New Mexico ‘MASH’ camps inspire future healthcare workers

KOAT brought you the latest news on the shortage of healthcare workers in our state throughout the pandemic. There is a program designed to introduce adolescents to the health sector. This Monday, Capitan High School students traded their notebooks and pencils for scrubs and gloves during their “MASH” camp at Lincoln County Medical Center. Vanessa Thetford is responsible for the operating room. Thetford says, “They can see all the different types of jobs in a hospital, not just doctors and nurses.” It is designed to introduce kids to the healthcare industry and show them different career paths by making them surgeons for the day. Diana Valdez is a surgical technologist. Valdez says, “You can learn to do something you love in healthcare, so we’re opening their eyes a bit.” “The students love it. They get wide-eyed at it all. The students are very comfortable and laugh at the end,” says Thetford. Valdez and Thetford tell me that these camps introduce students to six different departments and dozens of unique jobs from station to station. “It encourages them to say ‘yes, this is what I want to do. I want to be a surgeon. I want to be an anesthesiologist,'” Valdez says. They say students like Leigh Rath find a deeper passion for what she says is her future career at each camp. As our state continues to struggle with a major shortage of healthcare workers, they say the answer lies with the next generation. Thetford says, “We’ve been doing this for five years, and one student from the very first group we trained has graduated from high school and is now going to medical school. someone will give you this opportunity. Do not be afraid. We want you here,” Valdez said. Rath says, “If you’re like me and like to look this stuff in the face and save people’s lives, do it. It’s cool.”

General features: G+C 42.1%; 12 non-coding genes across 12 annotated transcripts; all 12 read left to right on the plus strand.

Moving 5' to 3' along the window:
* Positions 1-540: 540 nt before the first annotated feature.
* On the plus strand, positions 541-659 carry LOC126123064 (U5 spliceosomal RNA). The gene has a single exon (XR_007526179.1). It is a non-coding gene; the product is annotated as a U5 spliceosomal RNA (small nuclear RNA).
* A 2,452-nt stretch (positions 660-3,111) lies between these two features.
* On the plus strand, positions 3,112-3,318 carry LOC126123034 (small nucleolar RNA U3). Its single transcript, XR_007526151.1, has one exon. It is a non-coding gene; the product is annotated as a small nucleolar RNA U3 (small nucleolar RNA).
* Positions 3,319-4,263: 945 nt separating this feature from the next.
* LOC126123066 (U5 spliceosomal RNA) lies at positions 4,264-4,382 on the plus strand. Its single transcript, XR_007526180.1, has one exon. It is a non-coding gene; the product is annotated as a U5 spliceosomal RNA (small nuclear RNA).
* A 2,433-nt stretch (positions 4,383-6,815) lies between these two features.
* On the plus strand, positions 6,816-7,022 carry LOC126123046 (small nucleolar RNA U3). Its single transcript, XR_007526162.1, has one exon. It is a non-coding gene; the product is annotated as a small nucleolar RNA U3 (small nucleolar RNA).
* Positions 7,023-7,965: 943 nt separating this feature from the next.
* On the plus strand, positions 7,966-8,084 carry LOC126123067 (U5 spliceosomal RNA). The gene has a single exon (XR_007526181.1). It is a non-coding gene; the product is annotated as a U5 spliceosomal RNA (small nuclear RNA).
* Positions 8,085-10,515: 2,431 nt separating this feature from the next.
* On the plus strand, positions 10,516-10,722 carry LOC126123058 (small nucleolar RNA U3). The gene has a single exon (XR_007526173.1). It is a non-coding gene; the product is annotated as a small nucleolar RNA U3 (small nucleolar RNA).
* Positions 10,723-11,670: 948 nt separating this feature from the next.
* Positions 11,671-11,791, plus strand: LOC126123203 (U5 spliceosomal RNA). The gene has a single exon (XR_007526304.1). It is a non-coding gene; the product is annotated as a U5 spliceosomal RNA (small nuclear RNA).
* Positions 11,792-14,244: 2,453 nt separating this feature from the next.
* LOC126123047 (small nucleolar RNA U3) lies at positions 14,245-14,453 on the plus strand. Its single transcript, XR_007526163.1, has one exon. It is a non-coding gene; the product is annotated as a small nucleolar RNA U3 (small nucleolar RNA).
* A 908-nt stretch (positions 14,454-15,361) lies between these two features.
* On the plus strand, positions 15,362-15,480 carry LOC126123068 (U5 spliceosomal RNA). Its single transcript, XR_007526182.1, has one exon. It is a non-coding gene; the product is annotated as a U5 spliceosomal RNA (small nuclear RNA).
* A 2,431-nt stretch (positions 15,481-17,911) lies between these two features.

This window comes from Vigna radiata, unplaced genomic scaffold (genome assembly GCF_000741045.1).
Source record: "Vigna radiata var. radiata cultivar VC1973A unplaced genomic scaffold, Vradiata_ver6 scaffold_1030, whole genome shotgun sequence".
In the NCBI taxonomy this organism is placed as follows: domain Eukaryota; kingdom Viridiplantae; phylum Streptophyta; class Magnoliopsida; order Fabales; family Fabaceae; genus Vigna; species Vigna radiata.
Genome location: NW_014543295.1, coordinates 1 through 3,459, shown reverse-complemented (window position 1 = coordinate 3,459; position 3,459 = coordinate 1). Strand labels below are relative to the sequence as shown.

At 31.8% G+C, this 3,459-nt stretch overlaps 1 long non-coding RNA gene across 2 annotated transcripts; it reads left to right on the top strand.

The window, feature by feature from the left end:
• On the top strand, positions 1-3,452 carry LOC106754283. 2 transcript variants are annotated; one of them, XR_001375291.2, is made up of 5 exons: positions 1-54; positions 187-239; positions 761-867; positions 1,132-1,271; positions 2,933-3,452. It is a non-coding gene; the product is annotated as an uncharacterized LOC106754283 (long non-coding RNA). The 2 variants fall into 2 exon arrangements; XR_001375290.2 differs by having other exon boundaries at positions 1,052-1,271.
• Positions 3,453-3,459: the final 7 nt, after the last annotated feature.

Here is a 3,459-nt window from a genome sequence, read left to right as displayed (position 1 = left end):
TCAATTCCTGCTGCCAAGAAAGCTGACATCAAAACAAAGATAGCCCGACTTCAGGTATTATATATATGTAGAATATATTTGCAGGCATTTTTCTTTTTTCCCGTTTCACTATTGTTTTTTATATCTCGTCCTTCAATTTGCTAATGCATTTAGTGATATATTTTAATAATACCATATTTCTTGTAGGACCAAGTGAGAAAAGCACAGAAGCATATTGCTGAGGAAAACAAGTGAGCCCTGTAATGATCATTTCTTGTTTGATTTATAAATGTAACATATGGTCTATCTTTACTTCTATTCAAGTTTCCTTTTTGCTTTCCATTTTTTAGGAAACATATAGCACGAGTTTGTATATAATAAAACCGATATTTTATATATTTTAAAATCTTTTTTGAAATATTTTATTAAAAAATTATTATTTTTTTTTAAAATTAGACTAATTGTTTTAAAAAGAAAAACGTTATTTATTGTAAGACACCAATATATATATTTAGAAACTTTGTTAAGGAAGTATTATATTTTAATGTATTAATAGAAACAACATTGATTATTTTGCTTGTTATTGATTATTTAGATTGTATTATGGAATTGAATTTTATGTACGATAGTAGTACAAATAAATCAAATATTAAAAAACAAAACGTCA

KOAT brought you the latest news on the shortage of healthcare workers in our state throughout the pandemic. There is a program designed to introduce adolescents to the health sector. This Monday, Capitan High School students traded their notebooks and pencils for scrubs and gloves during their “MASH” camp at Lincoln County Medical Center.

Vanessa Thetford is the operating room manager. Thetford says, “They can see all the different types of jobs in a hospital, not just doctors and nurses.”

It is designed to introduce kids to the healthcare industry and show them different career paths by making them surgeons for the day.

Diana Valdez is a surgical technologist. Valdez says, “You can learn to do something you love in healthcare, so we’re opening their eyes a bit.”

“The students love it. They get wide-eyed at it all. The students are very comfortable and laugh at the end,” says Thetford.

Valdez and Thetford tell me that these camps introduce students to six different departments and dozens of unique jobs from station to station.

“It encourages them to say ‘yes, this is what I want to do. I want to be a surgeon. I want to be an anesthesiologist,'” Valdez says.

They say students like Leigh Rath find a deeper passion for what she says is her future career at each camp. As our state continues to struggle with a major shortage of healthcare workers, they say the answer lies with the next generation.

Thetford says: “We’ve been doing this for five years, and one student from the very first group we trained has graduated from high school and is now going to medical school.

“If they can see that you care and want to pursue health care, someone will give you that opportunity. Have no fear. We want you here,” Valdez says.

Rath says, “If you’re like me and like to look this stuff in the face and save lives, do it. That’s cool.”

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